Foster parents and associations complain about the inconvenience and delays associated with duplicate fingerprinting. [14] Parents must wait for an individual to be cleared before allowing contact with a child notwithstanding a current clearance. The state and county appear inflexible and bureaucratic in requiring the second background check after a person has already been cleared, and this practice provides no additional safeguard. While it may seem simple for counties to share information with each other, there are a number of valid reasons why they do not. Sharing information might violate restrictions on the confidentiality of criminal background records. [15] Also, counties arguably need to conduct new background checks to make sure that they are notified by DOJ of any subsequent arrests.


The Health and Human Services Agency, or its successor, should modify existing county foster care licensing contracts to remove the responsibility to conduct criminal background checks, and make the necessary arrangements to conduct the background checks by the state. In addition, the HHS or its successor should review for other opportunities to take over criminal background checks required for other programs, such as for county-licensed child care.

Fiscal Impact

This proposal would have two offsetting fiscal impacts. It would result in a savings of funds currently provided to the county to conduct the background checks of $195,000 and an unknown budgetary savings because the number of background checks would be reduced as duplicate checks were eliminated. It would also result in a cost for new staff, including one associate governmental program analyst, a part-time office technician, and one special investigator at a total cost of $195,000. [16]

Other Funds (dollars in thousands)

Fiscal Year Savings Costs Net Savings (Costs) Change in PYs
2004–05 $0 $0 $0 0
2005–06 $195 $195 $0 2.5
2006–07 $195 $195 $0 2.5
2007–08 $195 $195 $0 2.5
2008–09 $195 $195 $0 2.5

Note: The dollars and PYs for each year in the above chart reflect the total change for that year from 2003-2004 expenditures, revenues and PYs.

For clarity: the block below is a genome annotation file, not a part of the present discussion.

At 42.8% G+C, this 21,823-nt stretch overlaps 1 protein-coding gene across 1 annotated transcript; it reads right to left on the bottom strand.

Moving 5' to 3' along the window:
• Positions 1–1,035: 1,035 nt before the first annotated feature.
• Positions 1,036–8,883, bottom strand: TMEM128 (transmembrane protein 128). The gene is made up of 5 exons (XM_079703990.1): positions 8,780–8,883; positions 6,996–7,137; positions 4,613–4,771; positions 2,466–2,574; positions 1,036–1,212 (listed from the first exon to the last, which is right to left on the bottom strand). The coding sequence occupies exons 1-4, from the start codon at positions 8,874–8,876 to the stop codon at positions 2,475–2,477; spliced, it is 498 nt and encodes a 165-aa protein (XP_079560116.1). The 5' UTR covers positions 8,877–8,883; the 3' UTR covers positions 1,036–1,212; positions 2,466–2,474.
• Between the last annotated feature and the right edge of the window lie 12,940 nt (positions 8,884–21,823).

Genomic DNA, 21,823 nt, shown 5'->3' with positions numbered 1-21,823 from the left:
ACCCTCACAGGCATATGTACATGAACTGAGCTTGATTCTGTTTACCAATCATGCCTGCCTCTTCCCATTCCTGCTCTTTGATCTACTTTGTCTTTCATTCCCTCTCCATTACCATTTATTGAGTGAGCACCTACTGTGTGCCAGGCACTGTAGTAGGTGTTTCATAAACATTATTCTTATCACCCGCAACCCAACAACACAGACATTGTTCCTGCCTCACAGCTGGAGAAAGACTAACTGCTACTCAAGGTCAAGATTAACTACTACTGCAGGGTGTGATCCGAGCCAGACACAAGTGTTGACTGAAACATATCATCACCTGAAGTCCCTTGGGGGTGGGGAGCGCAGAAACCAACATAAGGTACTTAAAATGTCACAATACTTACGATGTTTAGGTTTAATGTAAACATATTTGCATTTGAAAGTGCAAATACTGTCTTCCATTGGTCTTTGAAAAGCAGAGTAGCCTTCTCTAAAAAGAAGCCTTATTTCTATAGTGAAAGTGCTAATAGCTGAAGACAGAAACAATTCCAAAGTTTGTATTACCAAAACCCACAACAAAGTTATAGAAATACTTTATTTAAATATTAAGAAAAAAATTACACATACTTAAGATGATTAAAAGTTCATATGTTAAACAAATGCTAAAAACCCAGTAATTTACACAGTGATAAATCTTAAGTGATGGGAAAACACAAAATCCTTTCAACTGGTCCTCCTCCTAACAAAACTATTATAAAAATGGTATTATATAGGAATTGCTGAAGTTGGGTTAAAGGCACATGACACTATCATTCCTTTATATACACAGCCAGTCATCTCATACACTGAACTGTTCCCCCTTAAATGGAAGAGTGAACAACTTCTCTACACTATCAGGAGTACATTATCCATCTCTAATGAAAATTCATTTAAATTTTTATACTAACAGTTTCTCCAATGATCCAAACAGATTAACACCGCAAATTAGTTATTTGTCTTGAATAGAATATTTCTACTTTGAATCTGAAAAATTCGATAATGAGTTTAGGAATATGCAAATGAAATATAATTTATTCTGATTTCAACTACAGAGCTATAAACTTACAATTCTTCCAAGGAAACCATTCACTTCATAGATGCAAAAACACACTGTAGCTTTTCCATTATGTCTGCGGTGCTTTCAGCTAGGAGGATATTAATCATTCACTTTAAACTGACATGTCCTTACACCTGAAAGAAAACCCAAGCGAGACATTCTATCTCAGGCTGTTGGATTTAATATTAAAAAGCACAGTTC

[1] Health & S. C. 1501.
[2] Health & S. C. 1511.
[3] Interview with Gary Levenson Palmer, bureau chief, Community Care Licensing Administrative Support Bureau, Sacramento, California (June 9, 2004). California LIC 181 “Licensing of Facilities for Children, Monthly Statistical Report.”
[4] E-mail from Tina Medich, assistant bureau chief, Department of Justice, Sacramento, California, to California Performance Review (June 9, 2004).
[5] Health & S. C. 1522.
[6] Health & S. C. 1522(a)(5).
[7] Health & S. C. 1522.1.
[8] Health & S. C. 1522.
[9] Health & S. C. 1522.
[10] Interview with Bill Jordan, chief, Caregiver Background Check Bureau, Department of Social Services, Community Care Licensing Division, Sacramento, California (May 18, 2004).
[11] In some counties, the county requires the person to pay for the Federal Bureau of Investigation check and the child abuse index check, about $39.00. Interview with Gary Levenson Palmer, bureau chief, Community Care Licensing Administrative Support Bureau, Sacramento, California (June 9, 2004). The Department of Justice may charge a fee to cover its costs pursuant to Health & S. C. 1522.03.
[12] Interview with Yolo County foster parents, Woodland, California (May 3, 2004).
[13] Interview with Dana Sugiyama, Social Worker III, Santa Clara County, Santa Clara, California (April 29, 2004).
[14 Interview with Yolo County foster parents, Woodland, California (May 3, 2004); interview with Hilda Navarro, president of Hispanic Foster Parents Association of Sacramento, Sacramento, California (April 24, 2004); interview with Cora Pearson, state foster parent association president, Los Angeles, California (June 3, 2004).
[15] Pen. C. 11077.
[16] Interview with Gary Levenson Palmer, bureau chief, Community Care Licensing Administrative Support Bureau, California Department of Social Services, Sacramento, California (June 9, 2004).